We have had enormous fun over the past few months running interior design workshops at various Soho House hotels around the country. Not only because being in a room full of people getting excited about fabric, pattern and colour is what we love, but it has brought up the same questions time and again that have helped us focus our sessions on what you really want to know and need to understand. One of these is PATTERN – how to use it, how to combine it and how to understand it…
For this, we are highlighting designers we feel balance this really well, like Kit Kemp (images above). I did listen to a talk she did last year and one thing I remember her saying – she designs for people to live in these rooms for a few days, not forever. In other words, there is an overload of pattern in her work that looks beautiful but don’t feel you have to push this far in order to achieve the same results. Using patter in interiors is all about balance – start by picking out one pattern you like and where you would like to use it – on your largest piece of furniture, like a headboard or sofa, or on the curtains? Once you have this primary fabric decided, its easier to begin creating a scheme.
Your primary fabric has colours that can be complimented or contrasted with depending on how bold you wish to go. You should aim towards a few patterns in the room and break up the pattern, especially if its pattern on pattern like cushions on a sofa, with plains. This will add depth to the room and avoid it becoming too busy. Your eye needs to be able to rest and too much pattern, makes for an unsettled room. Picking out a colour from this pattern to paint on the walls will really hold the scheme together.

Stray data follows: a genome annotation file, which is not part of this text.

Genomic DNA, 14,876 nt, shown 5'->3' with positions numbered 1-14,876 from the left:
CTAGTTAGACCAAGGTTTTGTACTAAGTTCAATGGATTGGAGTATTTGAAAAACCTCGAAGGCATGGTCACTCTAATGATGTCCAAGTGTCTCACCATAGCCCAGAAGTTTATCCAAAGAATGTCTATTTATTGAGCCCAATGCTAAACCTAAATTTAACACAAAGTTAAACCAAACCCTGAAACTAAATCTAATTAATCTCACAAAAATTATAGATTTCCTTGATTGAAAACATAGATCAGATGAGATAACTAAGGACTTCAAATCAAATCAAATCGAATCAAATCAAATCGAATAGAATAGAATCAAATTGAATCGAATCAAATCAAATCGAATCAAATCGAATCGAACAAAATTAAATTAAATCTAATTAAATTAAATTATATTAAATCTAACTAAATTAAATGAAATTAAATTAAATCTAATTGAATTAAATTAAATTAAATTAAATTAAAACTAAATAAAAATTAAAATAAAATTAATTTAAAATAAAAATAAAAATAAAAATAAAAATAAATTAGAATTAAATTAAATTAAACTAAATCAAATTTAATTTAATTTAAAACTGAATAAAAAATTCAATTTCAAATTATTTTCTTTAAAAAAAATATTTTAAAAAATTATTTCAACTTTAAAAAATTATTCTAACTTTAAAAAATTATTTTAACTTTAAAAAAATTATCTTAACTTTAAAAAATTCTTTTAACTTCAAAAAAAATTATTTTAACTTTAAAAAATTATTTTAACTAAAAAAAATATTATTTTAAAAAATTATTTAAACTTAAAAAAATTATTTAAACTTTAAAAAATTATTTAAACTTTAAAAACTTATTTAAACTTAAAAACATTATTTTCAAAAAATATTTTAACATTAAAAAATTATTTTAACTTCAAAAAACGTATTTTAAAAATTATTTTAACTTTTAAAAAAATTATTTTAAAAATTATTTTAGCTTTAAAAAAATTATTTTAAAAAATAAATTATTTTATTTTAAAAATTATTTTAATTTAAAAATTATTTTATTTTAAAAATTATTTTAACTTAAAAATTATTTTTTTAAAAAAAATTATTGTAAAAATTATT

Fabric is not the only way to add pattern and colour into your room – rugs, lamps and art – it really is all in the detail. Your rug can be patterned or a plain woven rug which has a texture and pattern through the weave, providing a lovely backdrop to your room. Art we think it is what brings a room together – this doesn’t have to be expensive art and with so many great graphics and posters available online and through museum shops, it is easy to add without investing all your budget. Take a look here for tips on creating your own gallery wall.
Large scale pattern will often have many colours, especially florals, and you can choose your primary colour for the room from this. Accent colours on cushions, trims, lampshades and other accessories will bring this pattern to life. We have more on colour here and although we love colour in this office, using pattern and colour doesn’t mean going bright and bold, using neutrals, natural pattern and shades of colour can be just as effective, elegant and successful.
Happy decorating! Taline & Victoria